By Michael MacDonald
My first interview was in Ottawa with Sandra Laronde and Carlos Rivera from Red Sky. Red Sky is a contemporary performance company that uses dance, music, and theatre to tell uplifting aboriginal stories. Sandra Laronde created Red Sky in 2000 to present adult and family theatre. Since then Red Sky has travelled around Canada, the United States, Australia and for the first time China in the spring of 2006.
They were performing at the National Arts Centre, so I bought a ticket and went to see the show. Afterwards they took some time with me and we talked about the show that I had seen and why dancing is important to them. I realized that I knew very little about the art of dance. It wasnít until after the show that I realized that they were dancing on stage. I was watching them tell parts of the story with their bodies. I was paying close attention to the story not thinking that they were dancing to tell it. Everyone in the audience understood what they were saying without words.
On Dec 10, 2005, I watched "Raven Stole the Sun" (Drew Hayden Taylor/ directed by Robert Faust and Sandra Laronde/music by Donald Quan/choreography Carlos Rivera) and "Caribou Song" (Tomson Highway/ directed by Mark Wilson/music by Rick Sacks/choreography by Peter Chin, Sandra Laronde, Carlos Rivera).
One of the lines in "Raven Stole the Sun" is Ďeverything dances.í I was interested in what Sandra and Carlos meant by that. This is what Sandra said:
"In the aboriginal tradition vibration is the beginning. Words didnít come first for us, movement did. That makes a big difference. Dancing in aboriginal communities is from the Ďwomb to the tombí; it is natural in aboriginal communities to dance throughout life. Look at the traditional dance forms; thereís the fancy dance that has really high leg movements. Thatís where young people start. Each of the different dance forms gets closer to the earth. Itís built into the form. Getting closer to the earth as you Ďget closer to the earthí by bending over as you get older. At the powwow you will see WWII veterans dancing. There are dances that the old people do. They can still dance.
"Dance is about image. An image in dance can speak a thousand words. Movement is central to all cultures. Movement can take a lot of different shapes. For instance, there is a story of how you can learn what a rock is. You go and sit on the rock and stay there looking around. The rock will come up through you and you will understand that rock.
"Think of petroglyphs [a petroglyph is an ancient drawing on rock]. It is basic mime. Simple lines that make you see something. It is like Picassoís painting of the bull. Simple lines and then you have the essential bull. Over time we have put so much stuff on top of those essential lines. Picasso got back to the root of motion. The Ďessentialí motion of the bull is lines, and he made a picture that you can find in cave painting. It is the essential movement. The power of motion is in your ability to get at the essence of it".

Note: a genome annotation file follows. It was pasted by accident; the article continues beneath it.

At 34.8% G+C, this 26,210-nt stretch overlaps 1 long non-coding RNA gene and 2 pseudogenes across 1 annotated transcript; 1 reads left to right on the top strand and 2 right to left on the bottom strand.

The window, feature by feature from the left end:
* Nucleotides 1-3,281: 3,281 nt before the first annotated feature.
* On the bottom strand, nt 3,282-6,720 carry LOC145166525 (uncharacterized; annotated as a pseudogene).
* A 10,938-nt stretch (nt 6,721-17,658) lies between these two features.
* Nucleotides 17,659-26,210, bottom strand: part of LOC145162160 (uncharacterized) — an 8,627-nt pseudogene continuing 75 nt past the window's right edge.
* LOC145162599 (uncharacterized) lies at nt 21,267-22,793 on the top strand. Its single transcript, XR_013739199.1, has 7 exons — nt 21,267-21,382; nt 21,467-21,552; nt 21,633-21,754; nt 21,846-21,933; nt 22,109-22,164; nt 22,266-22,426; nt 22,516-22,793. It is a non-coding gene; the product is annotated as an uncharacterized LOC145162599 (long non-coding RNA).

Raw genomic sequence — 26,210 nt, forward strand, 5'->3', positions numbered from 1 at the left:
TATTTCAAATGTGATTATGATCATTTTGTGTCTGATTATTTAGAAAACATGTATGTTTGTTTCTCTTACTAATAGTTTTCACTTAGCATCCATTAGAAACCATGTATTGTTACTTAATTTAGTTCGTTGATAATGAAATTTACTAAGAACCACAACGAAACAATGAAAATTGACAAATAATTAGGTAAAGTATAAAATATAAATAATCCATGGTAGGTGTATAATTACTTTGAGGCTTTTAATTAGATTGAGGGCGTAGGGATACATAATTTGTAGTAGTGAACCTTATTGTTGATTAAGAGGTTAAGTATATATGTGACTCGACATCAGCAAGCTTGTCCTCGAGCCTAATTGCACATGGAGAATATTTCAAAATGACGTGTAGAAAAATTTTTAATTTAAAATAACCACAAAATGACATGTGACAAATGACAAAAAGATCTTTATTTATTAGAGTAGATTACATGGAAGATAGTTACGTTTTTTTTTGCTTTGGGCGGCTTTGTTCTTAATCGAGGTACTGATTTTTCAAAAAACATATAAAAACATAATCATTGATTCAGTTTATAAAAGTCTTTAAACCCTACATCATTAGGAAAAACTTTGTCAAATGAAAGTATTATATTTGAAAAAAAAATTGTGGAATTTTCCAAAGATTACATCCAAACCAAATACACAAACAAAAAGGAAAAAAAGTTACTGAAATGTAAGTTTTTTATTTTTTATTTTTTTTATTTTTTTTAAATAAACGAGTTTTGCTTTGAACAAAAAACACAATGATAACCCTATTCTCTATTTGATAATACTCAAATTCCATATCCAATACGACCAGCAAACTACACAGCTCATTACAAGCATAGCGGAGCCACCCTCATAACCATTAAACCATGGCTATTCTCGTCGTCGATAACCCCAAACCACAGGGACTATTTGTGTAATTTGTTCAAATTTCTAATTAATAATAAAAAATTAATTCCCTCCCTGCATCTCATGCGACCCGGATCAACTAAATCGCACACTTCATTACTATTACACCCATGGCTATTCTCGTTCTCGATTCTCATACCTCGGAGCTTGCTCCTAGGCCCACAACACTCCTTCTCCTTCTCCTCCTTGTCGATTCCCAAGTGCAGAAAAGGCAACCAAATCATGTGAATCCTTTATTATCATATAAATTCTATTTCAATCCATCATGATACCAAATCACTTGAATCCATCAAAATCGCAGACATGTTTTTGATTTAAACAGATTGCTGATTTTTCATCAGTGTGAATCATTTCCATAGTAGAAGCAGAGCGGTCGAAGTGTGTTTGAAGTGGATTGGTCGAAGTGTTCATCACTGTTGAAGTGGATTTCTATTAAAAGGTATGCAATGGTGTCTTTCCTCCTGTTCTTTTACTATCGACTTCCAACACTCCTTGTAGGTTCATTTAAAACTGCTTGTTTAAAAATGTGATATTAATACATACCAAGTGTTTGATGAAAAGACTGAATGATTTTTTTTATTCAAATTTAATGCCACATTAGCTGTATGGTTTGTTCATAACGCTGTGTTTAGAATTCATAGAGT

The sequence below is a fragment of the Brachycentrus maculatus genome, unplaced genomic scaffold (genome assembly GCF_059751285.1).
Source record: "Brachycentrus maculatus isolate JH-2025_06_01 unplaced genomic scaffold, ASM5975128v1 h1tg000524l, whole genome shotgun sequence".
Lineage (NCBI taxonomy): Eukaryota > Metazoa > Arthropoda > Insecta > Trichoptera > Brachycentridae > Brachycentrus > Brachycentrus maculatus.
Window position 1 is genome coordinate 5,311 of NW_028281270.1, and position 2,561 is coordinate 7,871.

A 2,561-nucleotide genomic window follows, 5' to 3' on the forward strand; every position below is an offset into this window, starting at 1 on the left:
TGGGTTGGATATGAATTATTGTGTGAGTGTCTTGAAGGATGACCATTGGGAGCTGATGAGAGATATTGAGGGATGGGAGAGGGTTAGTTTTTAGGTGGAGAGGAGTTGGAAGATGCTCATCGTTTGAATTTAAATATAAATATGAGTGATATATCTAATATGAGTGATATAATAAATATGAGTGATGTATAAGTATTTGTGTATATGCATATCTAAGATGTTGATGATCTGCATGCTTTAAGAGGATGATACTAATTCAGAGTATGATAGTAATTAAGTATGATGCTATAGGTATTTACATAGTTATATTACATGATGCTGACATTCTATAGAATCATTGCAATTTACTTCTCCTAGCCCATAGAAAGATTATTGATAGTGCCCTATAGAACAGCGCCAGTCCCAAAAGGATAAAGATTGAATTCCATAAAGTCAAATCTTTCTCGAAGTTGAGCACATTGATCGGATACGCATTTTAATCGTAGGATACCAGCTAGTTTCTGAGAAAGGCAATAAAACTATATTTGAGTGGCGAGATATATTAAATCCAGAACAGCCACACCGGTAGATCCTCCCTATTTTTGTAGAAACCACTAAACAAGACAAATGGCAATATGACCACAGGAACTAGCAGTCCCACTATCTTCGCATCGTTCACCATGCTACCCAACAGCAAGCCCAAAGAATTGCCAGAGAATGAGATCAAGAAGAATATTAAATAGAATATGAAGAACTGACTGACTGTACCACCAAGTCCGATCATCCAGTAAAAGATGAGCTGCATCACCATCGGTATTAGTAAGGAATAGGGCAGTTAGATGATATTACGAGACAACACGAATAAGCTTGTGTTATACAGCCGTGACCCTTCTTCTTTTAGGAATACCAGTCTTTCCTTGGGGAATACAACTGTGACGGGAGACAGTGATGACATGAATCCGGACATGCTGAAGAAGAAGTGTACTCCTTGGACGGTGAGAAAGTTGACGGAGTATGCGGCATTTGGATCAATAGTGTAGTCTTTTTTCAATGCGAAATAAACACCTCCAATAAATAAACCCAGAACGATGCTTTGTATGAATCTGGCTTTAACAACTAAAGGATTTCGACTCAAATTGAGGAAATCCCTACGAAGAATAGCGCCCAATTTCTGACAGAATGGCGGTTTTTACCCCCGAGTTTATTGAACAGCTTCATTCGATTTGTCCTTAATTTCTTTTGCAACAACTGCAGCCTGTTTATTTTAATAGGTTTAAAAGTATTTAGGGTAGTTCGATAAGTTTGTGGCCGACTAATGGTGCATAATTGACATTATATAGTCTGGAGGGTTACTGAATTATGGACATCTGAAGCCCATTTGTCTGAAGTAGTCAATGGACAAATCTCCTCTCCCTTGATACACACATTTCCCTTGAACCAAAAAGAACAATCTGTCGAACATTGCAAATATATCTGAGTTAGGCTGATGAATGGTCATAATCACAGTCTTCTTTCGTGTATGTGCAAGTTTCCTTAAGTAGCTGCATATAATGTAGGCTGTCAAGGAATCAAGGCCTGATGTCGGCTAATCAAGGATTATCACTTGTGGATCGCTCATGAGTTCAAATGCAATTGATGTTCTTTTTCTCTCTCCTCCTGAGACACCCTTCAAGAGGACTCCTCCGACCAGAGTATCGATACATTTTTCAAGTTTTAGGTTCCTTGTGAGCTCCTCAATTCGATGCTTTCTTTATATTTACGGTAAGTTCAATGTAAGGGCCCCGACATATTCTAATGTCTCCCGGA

Sandra and Carlos explained different kinds of traditional dances to me. They also explained how they use the ideas of traditional dance when they make the theatre show.
"We use elements of traditional dance to help us create our contemporary dances. I like to think of the difference between traditional dance and contemporary dance this way. Itís like a band, a rock band. You have the drummer in the back playing the beat, holding it down. There is some movement to it; it changes a bit to keep it interesting, but always holds down the beat. Then you have contemporary dance; itís like the lead guitar. It wails away going in all sorts of different directions, then at some point comes back because all the while the band was held together by the drums. The contemporary dance that we create is like that. Our traditional dances are there to ground us but we get to make up new moves all the time to tell traditional stories".
For Sandra and Carlos dancing is a very important profession. They use aboriginal stories and act them out on stage for large audiences who sometimes aren't familiar with these stories. They believe that sharing these stories will help non-aboriginal people as much as it helps aboriginal people. The stories have positive messages that are helpful for everybody.
Sandra explained how she became a dancer:
"To become a dancer, thatís an important question. Thatís a matter of identity. We believe that when you dream, information is given to you. I take those dreams seriously. You are given information in those dreams that tells you to be a dancer. Some people donít dance at all until they have that dream. I had a dream that told me to do this".
Sandra and Carlos have been very busy since we talked in December. Sandraís company Red Sky has been putting on new shows all the time. To see what shows are being put on and when they will be in your community you can consult their website: http://www.redskyperformance.com/
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